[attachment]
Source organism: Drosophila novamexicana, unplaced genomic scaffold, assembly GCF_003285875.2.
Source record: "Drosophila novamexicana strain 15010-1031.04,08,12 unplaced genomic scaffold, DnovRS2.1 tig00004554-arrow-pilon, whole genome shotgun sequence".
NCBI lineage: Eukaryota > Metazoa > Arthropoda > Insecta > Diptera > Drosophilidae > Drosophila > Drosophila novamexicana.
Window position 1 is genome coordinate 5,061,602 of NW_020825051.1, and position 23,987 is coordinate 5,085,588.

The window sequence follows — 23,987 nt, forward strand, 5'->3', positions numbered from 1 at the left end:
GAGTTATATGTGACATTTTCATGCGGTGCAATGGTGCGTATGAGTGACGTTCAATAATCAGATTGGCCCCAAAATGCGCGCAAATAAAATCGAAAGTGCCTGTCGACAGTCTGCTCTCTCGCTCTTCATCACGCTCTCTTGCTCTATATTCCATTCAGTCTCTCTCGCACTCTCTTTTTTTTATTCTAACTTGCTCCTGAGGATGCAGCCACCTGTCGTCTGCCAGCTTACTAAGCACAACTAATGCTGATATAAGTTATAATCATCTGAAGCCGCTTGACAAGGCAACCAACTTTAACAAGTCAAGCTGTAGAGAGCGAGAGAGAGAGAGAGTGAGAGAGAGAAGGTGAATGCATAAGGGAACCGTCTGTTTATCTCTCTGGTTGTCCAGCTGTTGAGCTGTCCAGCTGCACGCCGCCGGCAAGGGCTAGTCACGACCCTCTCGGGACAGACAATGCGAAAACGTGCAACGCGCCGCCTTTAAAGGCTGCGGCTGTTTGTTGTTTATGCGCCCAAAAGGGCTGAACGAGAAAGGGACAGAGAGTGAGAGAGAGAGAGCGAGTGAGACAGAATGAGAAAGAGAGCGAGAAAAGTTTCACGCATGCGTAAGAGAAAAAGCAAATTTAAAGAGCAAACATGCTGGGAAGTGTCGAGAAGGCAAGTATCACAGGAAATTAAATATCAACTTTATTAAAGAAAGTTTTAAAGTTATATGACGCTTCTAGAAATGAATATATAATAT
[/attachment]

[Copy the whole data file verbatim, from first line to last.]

Source organism: Drosophila novamexicana, unplaced genomic scaffold, assembly GCF_003285875.2.
Source record: "Drosophila novamexicana strain 15010-1031.04,08,12 unplaced genomic scaffold, DnovRS2.1 tig00004554-arrow-pilon, whole genome shotgun sequence".
NCBI lineage: Eukaryota > Metazoa > Arthropoda > Insecta > Diptera > Drosophilidae > Drosophila > Drosophila novamexicana.
Window position 1 is genome coordinate 5,061,602 of NW_020825051.1, and position 23,987 is coordinate 5,085,588.

The window sequence follows — 23,987 nt, forward strand, 5'->3', positions numbered from 1 at the left end:
GAGTTATATGTGACATTTTCATGCGGTGCAATGGTGCGTATGAGTGACGTTCAATAATCAGATTGGCCCCAAAATGCGCGCAAATAAAATCGAAAGTGCCTGTCGACAGTCTGCTCTCTCGCTCTTCATCACGCTCTCTTGCTCTATATTCCATTCAGTCTCTCTCGCACTCTCTTTTTTTTATTCTAACTTGCTCCTGAGGATGCAGCCACCTGTCGTCTGCCAGCTTACTAAGCACAACTAATGCTGATATAAGTTATAATCATCTGAAGCCGCTTGACAAGGCAACCAACTTTAACAAGTCAAGCTGTAGAGAGCGAGAGAGAGAGAGAGTGAGAGAGAGAAGGTGAATGCATAAGGGAACCGTCTGTTTATCTCTCTGGTTGTCCAGCTGTTGAGCTGTCCAGCTGCACGCCGCCGGCAAGGGCTAGTCACGACCCTCTCGGGACAGACAATGCGAAAACGTGCAACGCGCCGCCTTTAAAGGCTGCGGCTGTTTGTTGTTTATGCGCCCAAAAGGGCTGAACGAGAAAGGGACAGAGAGTGAGAGAGAGAGAGCGAGTGAGACAGAATGAGAAAGAGAGCGAGAAAAGTTTCACGCATGCGTAAGAGAAAAAGCAAATTTAAAGAGCAAACATGCTGGGAAGTGTCGAGAAGGCAAGTATCACAGGAAATTAAATATCAACTTTATTAAAGAAAGTTTTAAAGTTATATGACGCTTCTAGAAATGAATATATAATAT